Top tip: tater tots and maple syrup are a combination to die for. Jake thought I was disgusting. I thought I was a genius (and I stand by it.)

Before leaving I picked up a slice of Red Velvet Cheesecake from the bakery and oh my god, they weren’t lying. It really is the best cheesecake I’ve ever tasted – like that episode of F.R.I.E.N.D.S with Rachel and Chandler.

Best Bagel and Coffee

7th Avenue, 35th Street, just a block away from Andrew’s Coffee Shop, and conveniently, our hotel.

Best Bagel and Coffee was rammed full of New Yorkers grabbing a bagel on Saturday morning. It’s clearly a very popular spot. Their bagels are hand-rolled and baked fresh on-premises every day. They taste of love.

I can’t remember exactly how much this breakfast cost me, which means it was probably a rather insignificant amount around the $5 mark, potentially $7 with my carton of Tropicana! Jake’s bacon, egg and cheese bagel cost him $5.50, so that gives you a rough idea of what you’ll pay. This place is definitely a grab-and-go kinda place, so perfect if you’re in a rush or just want to save time by eating and walking to soak up as much of the city as possible.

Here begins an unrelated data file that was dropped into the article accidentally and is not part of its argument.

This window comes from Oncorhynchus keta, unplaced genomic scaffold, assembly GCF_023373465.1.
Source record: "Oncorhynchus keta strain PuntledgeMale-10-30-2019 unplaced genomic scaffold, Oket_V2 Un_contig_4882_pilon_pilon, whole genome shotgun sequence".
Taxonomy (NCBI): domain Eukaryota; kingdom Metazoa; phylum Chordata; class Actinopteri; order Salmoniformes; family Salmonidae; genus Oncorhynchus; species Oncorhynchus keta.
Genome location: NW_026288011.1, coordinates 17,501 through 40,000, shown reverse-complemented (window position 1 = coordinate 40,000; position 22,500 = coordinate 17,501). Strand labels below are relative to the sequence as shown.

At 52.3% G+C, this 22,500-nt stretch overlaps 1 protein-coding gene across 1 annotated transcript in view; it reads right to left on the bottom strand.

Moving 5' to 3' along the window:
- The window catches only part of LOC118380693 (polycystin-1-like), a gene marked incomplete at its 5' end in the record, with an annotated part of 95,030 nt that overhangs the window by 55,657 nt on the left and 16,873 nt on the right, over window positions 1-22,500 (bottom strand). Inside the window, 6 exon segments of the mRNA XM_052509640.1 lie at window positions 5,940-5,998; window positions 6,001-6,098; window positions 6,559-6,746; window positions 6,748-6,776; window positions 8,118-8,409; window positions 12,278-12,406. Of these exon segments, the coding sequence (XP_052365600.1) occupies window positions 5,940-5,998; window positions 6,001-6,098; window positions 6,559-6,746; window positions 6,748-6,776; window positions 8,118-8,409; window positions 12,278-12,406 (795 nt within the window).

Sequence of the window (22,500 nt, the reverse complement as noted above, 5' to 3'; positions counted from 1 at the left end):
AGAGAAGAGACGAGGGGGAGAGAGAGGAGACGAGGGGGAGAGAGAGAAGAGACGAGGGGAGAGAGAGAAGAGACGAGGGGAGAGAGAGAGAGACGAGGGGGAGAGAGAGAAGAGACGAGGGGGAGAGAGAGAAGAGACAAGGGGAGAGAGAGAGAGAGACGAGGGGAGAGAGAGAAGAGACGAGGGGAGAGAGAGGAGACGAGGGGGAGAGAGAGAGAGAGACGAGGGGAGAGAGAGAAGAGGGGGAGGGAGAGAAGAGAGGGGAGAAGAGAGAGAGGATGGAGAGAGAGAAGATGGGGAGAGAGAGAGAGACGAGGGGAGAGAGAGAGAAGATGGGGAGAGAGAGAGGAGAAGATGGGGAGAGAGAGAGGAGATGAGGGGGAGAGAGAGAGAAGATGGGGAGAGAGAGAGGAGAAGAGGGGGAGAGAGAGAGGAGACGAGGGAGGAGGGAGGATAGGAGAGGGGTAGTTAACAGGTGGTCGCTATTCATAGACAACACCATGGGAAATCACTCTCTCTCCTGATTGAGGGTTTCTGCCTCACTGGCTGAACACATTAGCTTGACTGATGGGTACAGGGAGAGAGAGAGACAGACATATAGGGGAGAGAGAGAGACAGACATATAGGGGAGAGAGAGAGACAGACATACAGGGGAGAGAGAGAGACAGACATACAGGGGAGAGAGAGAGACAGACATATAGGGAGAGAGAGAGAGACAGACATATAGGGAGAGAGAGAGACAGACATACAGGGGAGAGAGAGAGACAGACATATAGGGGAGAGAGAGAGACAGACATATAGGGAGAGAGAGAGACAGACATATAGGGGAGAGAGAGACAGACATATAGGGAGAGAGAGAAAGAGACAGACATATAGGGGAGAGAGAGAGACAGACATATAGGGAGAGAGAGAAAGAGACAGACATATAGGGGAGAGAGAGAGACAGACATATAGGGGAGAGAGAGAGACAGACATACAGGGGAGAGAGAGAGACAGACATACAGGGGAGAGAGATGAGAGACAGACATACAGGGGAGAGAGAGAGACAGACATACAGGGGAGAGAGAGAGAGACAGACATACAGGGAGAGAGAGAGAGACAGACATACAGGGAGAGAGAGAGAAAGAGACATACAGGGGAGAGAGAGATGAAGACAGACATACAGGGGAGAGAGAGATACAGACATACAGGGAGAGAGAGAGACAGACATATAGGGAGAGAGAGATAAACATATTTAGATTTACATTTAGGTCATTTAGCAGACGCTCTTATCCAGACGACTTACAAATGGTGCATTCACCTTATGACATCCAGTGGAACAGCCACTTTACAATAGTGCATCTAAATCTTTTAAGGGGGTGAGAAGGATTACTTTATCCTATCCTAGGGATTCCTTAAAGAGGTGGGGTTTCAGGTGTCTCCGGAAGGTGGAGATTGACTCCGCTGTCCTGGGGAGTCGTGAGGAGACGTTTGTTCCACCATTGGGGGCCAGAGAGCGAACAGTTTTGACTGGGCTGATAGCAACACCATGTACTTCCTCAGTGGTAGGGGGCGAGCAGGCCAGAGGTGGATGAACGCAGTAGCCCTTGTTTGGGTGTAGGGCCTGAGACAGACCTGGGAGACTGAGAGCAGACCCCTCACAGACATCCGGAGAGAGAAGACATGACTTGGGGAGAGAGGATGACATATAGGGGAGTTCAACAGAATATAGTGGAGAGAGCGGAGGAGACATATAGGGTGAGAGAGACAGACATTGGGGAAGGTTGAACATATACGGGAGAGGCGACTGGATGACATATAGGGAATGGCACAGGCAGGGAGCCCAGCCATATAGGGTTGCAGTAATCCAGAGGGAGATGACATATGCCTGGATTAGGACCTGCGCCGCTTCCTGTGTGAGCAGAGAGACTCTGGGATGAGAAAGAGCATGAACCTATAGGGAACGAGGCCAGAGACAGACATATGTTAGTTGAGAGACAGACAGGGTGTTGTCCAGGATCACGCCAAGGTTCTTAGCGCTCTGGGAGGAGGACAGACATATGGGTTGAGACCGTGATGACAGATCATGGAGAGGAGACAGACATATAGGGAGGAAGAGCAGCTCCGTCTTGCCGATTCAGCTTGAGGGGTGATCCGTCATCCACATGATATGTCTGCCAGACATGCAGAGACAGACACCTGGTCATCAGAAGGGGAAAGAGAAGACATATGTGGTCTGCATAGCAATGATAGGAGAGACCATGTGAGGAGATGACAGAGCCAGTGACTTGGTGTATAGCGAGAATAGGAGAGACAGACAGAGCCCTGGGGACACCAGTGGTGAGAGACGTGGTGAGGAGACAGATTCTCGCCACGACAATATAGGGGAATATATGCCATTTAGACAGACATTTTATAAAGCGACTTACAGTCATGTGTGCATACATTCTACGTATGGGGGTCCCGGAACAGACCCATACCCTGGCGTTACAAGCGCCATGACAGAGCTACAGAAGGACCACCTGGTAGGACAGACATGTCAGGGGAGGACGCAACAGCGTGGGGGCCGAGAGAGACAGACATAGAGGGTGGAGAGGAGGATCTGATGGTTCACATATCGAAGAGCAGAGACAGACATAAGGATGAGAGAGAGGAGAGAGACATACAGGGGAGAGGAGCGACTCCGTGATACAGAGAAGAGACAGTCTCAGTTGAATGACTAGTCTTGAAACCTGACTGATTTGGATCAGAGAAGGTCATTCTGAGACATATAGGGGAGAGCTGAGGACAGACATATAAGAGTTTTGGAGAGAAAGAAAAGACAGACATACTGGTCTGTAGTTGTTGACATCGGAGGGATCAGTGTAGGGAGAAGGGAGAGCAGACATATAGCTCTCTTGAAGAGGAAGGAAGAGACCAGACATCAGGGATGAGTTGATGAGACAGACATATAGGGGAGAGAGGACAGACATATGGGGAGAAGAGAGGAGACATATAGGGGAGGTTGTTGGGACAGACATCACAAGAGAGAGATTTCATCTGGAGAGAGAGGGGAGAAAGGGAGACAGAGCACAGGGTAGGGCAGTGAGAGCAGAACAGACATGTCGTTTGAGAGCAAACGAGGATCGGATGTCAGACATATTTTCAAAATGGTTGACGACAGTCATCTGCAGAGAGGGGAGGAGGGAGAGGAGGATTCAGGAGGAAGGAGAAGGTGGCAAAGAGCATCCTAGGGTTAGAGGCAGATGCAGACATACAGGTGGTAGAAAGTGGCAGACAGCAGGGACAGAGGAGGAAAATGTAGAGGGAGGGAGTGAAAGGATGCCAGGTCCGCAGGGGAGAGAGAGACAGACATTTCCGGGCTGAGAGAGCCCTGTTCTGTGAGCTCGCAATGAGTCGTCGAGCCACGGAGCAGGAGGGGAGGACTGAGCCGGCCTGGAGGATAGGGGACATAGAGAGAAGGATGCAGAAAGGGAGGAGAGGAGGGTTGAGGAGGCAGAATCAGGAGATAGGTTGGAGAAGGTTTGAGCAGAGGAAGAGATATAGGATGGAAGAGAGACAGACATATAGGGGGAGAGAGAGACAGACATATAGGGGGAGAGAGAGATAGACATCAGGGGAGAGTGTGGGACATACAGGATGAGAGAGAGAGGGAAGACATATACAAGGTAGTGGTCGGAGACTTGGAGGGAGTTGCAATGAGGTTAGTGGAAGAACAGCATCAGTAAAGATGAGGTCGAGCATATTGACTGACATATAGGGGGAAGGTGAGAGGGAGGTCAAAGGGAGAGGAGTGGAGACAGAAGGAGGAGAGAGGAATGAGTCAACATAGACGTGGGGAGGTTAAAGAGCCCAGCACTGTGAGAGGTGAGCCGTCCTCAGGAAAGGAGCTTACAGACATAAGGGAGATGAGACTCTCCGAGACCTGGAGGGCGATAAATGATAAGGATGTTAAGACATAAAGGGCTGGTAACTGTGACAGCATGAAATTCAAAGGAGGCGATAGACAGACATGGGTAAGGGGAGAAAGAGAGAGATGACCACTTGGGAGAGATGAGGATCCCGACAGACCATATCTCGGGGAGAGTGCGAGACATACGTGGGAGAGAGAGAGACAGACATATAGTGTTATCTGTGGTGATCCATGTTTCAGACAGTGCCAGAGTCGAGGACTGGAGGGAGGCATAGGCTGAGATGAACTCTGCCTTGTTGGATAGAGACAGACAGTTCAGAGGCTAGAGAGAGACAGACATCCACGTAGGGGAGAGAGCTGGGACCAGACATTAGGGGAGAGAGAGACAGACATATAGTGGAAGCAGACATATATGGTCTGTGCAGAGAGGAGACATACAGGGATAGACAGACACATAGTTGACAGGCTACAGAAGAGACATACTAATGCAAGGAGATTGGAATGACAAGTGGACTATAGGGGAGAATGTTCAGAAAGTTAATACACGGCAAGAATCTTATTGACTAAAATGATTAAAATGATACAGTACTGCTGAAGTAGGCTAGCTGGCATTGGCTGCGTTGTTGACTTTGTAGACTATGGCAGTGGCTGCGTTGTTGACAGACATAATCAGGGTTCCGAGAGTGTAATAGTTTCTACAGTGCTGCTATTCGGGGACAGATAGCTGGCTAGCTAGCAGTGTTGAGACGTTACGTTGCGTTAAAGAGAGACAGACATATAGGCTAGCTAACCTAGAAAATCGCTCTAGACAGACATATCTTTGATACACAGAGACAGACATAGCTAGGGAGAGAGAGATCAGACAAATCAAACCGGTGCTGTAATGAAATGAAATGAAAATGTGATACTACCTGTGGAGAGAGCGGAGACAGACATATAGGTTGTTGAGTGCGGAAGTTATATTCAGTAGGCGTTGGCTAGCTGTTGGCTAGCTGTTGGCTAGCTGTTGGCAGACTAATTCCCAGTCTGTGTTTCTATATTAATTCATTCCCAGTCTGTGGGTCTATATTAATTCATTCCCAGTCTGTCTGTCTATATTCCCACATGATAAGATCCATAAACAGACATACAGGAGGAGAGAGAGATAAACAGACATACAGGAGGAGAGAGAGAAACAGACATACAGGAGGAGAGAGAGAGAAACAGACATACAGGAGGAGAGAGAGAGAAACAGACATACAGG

Grab a coffee

They say you’re never more than 6 feet away from a coffee shop in New York. (No-one ever said that, I made it up, but it’s probably true). You’ll find yourself slinking into coffee shops and ordering a drink just so that you can give your legs a rest and perk yourself up, taking full advantage of the free wifi and an empty plug socket.

Dunkin’ Donuts

There are over 600 Dunkin’ Donuts in New York City. That’s a staggering amount of donuts. Maybe I should have done a pub-crawl style donut-crawl… there’s always next time.

My cup of tea and special Valentine’s Day donut cost around $3.50, so this is a cheap pit stop from a trusted brand.

Joe and The Juice

I fell so in love with this place the second I walked in. Not just because of the welcoming staff, the chic hipster vibes or the plethora of houseplants dotted about the room, but because their branding is banging. I think I text about four people pictures of my tea and the J&TJ logo in a giddy excitement that only graphic designers and business owners will understand.

Whilst researching more info about the juice bar, I discovered that there are actually a few up and down the UK. There was just something so refreshing about stepping out of the rain on Wall Street, dodging a sea of umbrellas, into this gorgeous coffee house. I think I paid around $4 for my tea here, so a little pricier, but worth it for ‘gram worthy pictures.